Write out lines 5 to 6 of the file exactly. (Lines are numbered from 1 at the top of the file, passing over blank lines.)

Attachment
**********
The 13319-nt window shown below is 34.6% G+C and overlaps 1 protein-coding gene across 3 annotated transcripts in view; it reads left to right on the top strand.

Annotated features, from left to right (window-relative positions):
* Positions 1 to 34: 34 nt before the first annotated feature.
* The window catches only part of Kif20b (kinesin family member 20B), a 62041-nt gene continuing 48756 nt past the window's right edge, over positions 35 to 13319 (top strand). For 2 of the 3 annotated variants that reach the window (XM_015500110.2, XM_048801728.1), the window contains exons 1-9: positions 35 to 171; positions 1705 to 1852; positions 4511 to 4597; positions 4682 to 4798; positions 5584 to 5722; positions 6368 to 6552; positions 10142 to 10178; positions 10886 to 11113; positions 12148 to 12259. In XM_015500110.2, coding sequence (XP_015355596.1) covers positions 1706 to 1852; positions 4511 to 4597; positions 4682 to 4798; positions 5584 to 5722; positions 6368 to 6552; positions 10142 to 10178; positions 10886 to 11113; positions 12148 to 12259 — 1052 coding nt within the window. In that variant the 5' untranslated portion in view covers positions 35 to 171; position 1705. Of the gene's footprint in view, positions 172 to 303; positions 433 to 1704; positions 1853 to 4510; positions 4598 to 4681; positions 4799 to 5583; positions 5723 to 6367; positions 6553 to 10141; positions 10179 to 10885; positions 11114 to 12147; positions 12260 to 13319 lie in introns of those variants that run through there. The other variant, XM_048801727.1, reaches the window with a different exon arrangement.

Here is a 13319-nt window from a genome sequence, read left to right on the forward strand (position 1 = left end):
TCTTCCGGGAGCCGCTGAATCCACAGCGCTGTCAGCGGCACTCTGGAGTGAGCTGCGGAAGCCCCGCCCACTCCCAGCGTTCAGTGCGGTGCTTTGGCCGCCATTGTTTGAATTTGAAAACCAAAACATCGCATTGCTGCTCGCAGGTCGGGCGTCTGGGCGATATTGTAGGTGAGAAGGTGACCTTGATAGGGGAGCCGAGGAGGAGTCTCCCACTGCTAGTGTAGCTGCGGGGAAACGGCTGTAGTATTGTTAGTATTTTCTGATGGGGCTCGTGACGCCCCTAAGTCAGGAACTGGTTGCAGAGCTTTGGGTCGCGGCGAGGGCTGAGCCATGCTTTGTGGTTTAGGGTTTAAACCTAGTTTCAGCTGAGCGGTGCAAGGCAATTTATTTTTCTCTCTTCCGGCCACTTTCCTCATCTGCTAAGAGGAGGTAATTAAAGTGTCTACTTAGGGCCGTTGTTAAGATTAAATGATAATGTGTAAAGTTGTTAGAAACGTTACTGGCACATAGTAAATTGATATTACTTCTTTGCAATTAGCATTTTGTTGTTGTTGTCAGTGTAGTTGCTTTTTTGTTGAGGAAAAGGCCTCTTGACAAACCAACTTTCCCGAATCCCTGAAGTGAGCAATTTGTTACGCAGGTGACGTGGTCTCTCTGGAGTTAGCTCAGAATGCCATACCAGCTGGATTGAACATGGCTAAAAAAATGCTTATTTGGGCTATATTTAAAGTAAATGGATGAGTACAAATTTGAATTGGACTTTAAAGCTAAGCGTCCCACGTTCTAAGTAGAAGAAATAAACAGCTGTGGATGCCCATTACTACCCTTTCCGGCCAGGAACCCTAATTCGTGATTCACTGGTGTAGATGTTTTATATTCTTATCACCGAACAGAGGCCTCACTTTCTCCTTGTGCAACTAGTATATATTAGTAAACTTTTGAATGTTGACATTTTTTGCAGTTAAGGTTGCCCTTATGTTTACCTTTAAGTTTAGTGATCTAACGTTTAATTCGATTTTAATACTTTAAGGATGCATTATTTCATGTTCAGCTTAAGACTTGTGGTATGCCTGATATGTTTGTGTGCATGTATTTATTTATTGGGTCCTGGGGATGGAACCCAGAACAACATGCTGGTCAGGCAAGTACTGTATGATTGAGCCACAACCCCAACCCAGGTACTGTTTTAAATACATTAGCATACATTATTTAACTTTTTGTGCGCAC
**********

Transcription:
Here is a 13319-nt window from a genome sequence, read left to right on the forward strand (position 1 = left end):
TCTTCCGGGAGCCGCTGAATCCACAGCGCTGTCAGCGGCACTCTGGAGTGAGCTGCGGAAGCCCCGCCCACTCCCAGCGTTCAGTGCGGTGCTTTGGCCGCCATTGTTTGAATTTGAAAACCAAAACATCGCATTGCTGCTCGCAGGTCGGGCGTCTGGGCGATATTGTAGGTGAGAAGGTGACCTTGATAGGGGAGCCGAGGAGGAGTCTCCCACTGCTAGTGTAGCTGCGGGGAAACGGCTGTAGTATTGTTAGTATTTTCTGATGGGGCTCGTGACGCCCCTAAGTCAGGAACTGGTTGCAGAGCTTTGGGTCGCGGCGAGGGCTGAGCCATGCTTTGTGGTTTAGGGTTTAAACCTAGTTTCAGCTGAGCGGTGCAAGGCAATTTATTTTTCTCTCTTCCGGCCACTTTCCTCATCTGCTAAGAGGAGGTAATTAAAGTGTCTACTTAGGGCCGTTGTTAAGATTAAATGATAATGTGTAAAGTTGTTAGAAACGTTACTGGCACATAGTAAATTGATATTACTTCTTTGCAATTAGCATTTTGTTGTTGTTGTCAGTGTAGTTGCTTTTTTGTTGAGGAAAAGGCCTCTTGACAAACCAACTTTCCCGAATCCCTGAAGTGAGCAATTTGTTACGCAGGTGACGTGGTCTCTCTGGAGTTAGCTCAGAATGCCATACCAGCTGGATTGAACATGGCTAAAAAAATGCTTATTTGGGCTATATTTAAAGTAAATGGATGAGTACAAATTTGAATTGGACTTTAAAGCTAAGCGTCCCACGTTCTAAGTAGAAGAAATAAACAGCTGTGGATGCCCATTACTACCCTTTCCGGCCAGGAACCCTAATTCGTGATTCACTGGTGTAGATGTTTTATATTCTTATCACCGAACAGAGGCCTCACTTTCTCCTTGTGCAACTAGTATATATTAGTAAACTTTTGAATGTTGACATTTTTTGCAGTTAAGGTTGCCCTTATGTTTACCTTTAAGTTTAGTGATCTAACGTTTAATTCGATTTTAATACTTTAAGGATGCATTATTTCATGTTCAGCTTAAGACTTGTGGTATGCCTGATATGTTTGTGTGCATGTATTTATTTATTGGGTCCTGGGGATGGAACCCAGAACAACATGCTGGTCAGGCAAGTACTGTATGATTGAGCCACAACCCCAACCCAGGTACTGTTTTAAATACATTAGCATACATTATTTAACTTTTTGTGCGCAC